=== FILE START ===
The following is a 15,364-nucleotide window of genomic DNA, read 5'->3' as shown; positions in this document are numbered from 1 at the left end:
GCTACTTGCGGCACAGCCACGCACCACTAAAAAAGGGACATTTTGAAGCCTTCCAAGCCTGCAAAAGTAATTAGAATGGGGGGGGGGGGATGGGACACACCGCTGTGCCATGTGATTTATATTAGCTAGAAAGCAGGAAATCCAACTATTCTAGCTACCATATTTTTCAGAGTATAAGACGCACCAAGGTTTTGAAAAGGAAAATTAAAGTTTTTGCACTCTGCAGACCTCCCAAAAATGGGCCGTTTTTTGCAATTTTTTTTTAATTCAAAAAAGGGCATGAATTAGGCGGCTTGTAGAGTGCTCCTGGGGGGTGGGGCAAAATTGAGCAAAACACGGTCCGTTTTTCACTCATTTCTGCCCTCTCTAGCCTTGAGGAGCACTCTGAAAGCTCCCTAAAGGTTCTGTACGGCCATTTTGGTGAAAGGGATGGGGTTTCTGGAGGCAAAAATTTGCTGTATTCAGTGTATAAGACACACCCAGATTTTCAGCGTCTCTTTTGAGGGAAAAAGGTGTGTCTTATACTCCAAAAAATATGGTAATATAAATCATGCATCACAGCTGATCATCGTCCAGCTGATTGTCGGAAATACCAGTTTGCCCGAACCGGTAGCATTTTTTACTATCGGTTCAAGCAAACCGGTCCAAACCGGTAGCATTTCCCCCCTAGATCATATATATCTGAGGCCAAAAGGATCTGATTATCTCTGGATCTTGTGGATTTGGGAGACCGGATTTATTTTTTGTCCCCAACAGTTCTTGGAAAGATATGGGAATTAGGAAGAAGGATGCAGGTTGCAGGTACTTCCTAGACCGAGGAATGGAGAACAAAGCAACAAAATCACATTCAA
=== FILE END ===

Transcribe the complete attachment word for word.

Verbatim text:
The following is a 15,364-nucleotide window of genomic DNA, read 5'->3' as shown; positions in this document are numbered from 1 at the left end:
GCTACTTGCGGCACAGCCACGCACCACTAAAAAAGGGACATTTTGAAGCCTTCCAAGCCTGCAAAAGTAATTAGAATGGGGGGGGGGGGATGGGACACACCGCTGTGCCATGTGATTTATATTAGCTAGAAAGCAGGAAATCCAACTATTCTAGCTACCATATTTTTCAGAGTATAAGACGCACCAAGGTTTTGAAAAGGAAAATTAAAGTTTTTGCACTCTGCAGACCTCCCAAAAATGGGCCGTTTTTTGCAATTTTTTTTTAATTCAAAAAAGGGCATGAATTAGGCGGCTTGTAGAGTGCTCCTGGGGGGTGGGGCAAAATTGAGCAAAACACGGTCCGTTTTTCACTCATTTCTGCCCTCTCTAGCCTTGAGGAGCACTCTGAAAGCTCCCTAAAGGTTCTGTACGGCCATTTTGGTGAAAGGGATGGGGTTTCTGGAGGCAAAAATTTGCTGTATTCAGTGTATAAGACACACCCAGATTTTCAGCGTCTCTTTTGAGGGAAAAAGGTGTGTCTTATACTCCAAAAAATATGGTAATATAAATCATGCATCACAGCTGATCATCGTCCAGCTGATTGTCGGAAATACCAGTTTGCCCGAACCGGTAGCATTTTTTACTATCGGTTCAAGCAAACCGGTCCAAACCGGTAGCATTTCCCCCCTAGATCATATATATCTGAGGCCAAAAGGATCTGATTATCTCTGGATCTTGTGGATTTGGGAGACCGGATTTATTTTTTGTCCCCAACAGTTCTTGGAAAGATATGGGAATTAGGAAGAAGGATGCAGGTTGCAGGTACTTCCTAGACCGAGGAATGGAGAACAAAGCAACAAAATCACATTCAA